Stories of Far-Reaching Health Inequity

TBF News Summer 2018

Do social divides kill? That’s the provocative—but logical—question posed to a gathering of Boston Foundation partners in the area of health and wellness by guest speaker Dr. Sandro Galea, Dean of the Boston University School of Public Health. He addressed participants assembled for an idea-sharing retreat—professionals representing an array of organizations, including state government, after-school programs, nursing services, food projects and others intent on improving Boston’s overall health with a particular focus on closing the health equity gap.

Dean Galea
Dr. Sandro Galea encouraged health and wellness professionals to share more than data—to tell the stories that reveal the most pervasive health inequities.

The gap isn’t merely about access to services. As Galea emphasized, it’s about health, not just health care—which is also the focus of the Boston Foundation’s work in Health & Wellness. He presented data that linked age, gender, income and race to different health outcomes. His graphs showed the flat-lining earning power of most Americans, declining economic mobility, the persistent wage disparity for people of color and women, and race-based gaps in health insurance coverage, home ownership, education and, inversely, incarceration.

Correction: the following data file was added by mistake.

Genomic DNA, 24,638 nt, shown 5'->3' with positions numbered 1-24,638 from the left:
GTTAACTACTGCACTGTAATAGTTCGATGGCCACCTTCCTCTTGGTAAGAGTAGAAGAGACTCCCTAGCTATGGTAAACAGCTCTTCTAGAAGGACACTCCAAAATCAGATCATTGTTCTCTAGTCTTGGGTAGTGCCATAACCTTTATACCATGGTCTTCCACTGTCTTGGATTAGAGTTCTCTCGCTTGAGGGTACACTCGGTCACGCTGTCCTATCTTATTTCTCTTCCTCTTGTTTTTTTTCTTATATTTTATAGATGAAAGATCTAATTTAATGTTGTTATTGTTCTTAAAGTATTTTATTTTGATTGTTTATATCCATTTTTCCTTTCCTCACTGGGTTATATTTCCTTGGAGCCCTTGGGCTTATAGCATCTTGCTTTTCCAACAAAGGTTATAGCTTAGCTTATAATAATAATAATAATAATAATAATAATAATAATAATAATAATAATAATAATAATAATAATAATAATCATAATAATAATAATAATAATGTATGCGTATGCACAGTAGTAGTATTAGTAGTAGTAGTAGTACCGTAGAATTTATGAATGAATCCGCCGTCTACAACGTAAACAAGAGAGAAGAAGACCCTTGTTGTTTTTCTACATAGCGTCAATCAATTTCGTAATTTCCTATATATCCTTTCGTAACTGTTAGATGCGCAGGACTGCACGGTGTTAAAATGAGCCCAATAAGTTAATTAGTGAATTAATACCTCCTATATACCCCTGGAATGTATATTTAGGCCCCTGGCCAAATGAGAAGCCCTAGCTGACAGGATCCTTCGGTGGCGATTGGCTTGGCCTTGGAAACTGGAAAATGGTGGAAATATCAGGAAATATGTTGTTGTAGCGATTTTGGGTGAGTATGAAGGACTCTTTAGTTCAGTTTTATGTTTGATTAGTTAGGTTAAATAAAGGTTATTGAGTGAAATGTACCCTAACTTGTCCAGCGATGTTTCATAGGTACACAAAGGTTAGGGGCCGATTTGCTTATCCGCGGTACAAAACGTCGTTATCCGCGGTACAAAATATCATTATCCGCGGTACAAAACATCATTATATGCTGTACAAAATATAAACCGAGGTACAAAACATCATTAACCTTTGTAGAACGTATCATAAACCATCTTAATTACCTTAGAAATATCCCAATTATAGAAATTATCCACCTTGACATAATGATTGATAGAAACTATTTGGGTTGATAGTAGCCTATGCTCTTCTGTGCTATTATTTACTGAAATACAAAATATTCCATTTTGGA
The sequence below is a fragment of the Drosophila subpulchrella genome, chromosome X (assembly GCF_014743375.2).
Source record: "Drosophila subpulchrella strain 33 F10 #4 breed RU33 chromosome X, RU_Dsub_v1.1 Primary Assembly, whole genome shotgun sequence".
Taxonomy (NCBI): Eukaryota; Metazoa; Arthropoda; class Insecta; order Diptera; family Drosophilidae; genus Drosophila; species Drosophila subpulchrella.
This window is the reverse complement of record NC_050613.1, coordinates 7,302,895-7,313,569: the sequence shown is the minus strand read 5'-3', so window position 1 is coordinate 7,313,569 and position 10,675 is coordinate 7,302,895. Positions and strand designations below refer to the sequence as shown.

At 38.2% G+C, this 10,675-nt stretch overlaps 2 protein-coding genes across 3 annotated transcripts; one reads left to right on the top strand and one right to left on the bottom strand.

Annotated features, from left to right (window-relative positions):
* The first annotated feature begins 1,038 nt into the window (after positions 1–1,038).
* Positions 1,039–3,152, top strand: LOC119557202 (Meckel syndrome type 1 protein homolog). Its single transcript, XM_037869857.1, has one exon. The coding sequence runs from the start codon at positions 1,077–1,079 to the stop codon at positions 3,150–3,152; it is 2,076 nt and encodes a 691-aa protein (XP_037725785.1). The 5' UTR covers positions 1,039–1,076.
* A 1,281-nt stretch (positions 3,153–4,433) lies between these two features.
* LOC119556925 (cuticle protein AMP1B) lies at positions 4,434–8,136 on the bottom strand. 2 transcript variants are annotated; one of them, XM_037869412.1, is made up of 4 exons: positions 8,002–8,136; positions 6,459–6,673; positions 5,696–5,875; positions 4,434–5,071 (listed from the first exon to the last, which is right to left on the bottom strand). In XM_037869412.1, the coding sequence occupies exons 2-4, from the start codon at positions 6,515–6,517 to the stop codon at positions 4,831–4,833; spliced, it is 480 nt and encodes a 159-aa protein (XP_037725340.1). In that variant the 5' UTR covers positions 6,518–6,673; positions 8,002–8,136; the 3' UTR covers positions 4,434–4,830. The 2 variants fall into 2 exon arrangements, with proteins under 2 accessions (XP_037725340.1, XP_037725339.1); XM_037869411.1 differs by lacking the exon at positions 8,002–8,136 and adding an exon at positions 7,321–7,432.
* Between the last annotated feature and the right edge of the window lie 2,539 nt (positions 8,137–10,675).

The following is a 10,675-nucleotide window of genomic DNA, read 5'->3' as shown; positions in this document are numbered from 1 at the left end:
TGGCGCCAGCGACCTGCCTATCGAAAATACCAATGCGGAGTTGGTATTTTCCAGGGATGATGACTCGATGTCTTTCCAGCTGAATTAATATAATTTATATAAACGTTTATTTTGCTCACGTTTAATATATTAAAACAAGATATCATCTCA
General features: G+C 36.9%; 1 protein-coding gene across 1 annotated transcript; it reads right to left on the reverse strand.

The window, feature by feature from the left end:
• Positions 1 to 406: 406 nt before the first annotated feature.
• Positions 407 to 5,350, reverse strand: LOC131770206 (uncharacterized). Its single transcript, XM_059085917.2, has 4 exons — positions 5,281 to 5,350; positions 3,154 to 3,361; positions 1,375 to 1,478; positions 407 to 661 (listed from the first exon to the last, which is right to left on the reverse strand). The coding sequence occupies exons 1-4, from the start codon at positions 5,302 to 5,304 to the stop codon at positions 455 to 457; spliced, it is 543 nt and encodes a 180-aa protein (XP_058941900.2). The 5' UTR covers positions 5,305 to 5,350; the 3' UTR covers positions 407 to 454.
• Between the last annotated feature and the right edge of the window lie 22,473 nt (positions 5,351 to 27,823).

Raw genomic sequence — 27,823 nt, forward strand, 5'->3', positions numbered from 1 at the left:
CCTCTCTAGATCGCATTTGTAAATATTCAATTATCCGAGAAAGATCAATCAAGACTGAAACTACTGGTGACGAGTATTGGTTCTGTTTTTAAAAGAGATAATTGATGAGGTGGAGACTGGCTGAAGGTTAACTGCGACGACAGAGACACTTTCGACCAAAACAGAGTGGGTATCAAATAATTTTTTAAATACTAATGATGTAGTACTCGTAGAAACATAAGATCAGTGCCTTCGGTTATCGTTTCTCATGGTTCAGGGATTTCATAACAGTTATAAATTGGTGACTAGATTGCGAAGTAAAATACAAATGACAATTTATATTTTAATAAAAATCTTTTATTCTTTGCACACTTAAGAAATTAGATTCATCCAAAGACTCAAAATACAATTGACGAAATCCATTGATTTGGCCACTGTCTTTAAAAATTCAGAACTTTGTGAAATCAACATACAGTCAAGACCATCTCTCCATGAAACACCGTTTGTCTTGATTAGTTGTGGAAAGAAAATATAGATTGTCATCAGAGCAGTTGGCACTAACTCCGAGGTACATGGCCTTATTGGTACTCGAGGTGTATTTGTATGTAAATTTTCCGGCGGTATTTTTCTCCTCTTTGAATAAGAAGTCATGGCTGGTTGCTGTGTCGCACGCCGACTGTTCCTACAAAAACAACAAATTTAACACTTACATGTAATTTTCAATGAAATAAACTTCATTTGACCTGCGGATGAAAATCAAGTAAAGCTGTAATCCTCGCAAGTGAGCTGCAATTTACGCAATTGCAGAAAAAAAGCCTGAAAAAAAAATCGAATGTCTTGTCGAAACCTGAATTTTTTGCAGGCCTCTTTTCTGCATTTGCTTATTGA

The data are convincing. But an analogy Galea shared may be more memorable: A busy man wants a pet but only has time for a goldfish. He feeds it the top quality food. He takes it to a prestigious vet. He gives it the proper medications and supplements. And yet, it dies young. The man never changed the water.

Orlando Watkins

“From our seat of privilege and power, we need to work hard to know and be with the communities needing support to close the equity gaps.”

- Orlando Watkins, Vice President for Programs, The Boston Foundation

Galea acknowledged that with this particular audience he was largely singing to the choir, and so raised the natural question: What next? How do we change the water? He exhorted them to share widely what they see; tell the stories that reveal the pervasive health inequities, tied to so many other inequities, in even our most thriving economies—and dating back centuries. Consider blues singer Blind Willie Johnson, born in 1897 and blinded as a youth in a domestic violence incident. Made homeless by Jim Crow laws in the 1940s. Denied hospitalization when he contracted malaria. Died within the year. Did malaria kill him, or did everything else? Did social divides kill him? Surely as much as a mosquito bite.

Real life stories can be as essential as data.  As Vice President of Programs Orlando Watkins said in opening the event, “From our seat of privilege and power, we need to work hard to know and be with the communities needing support to close the equity gaps.”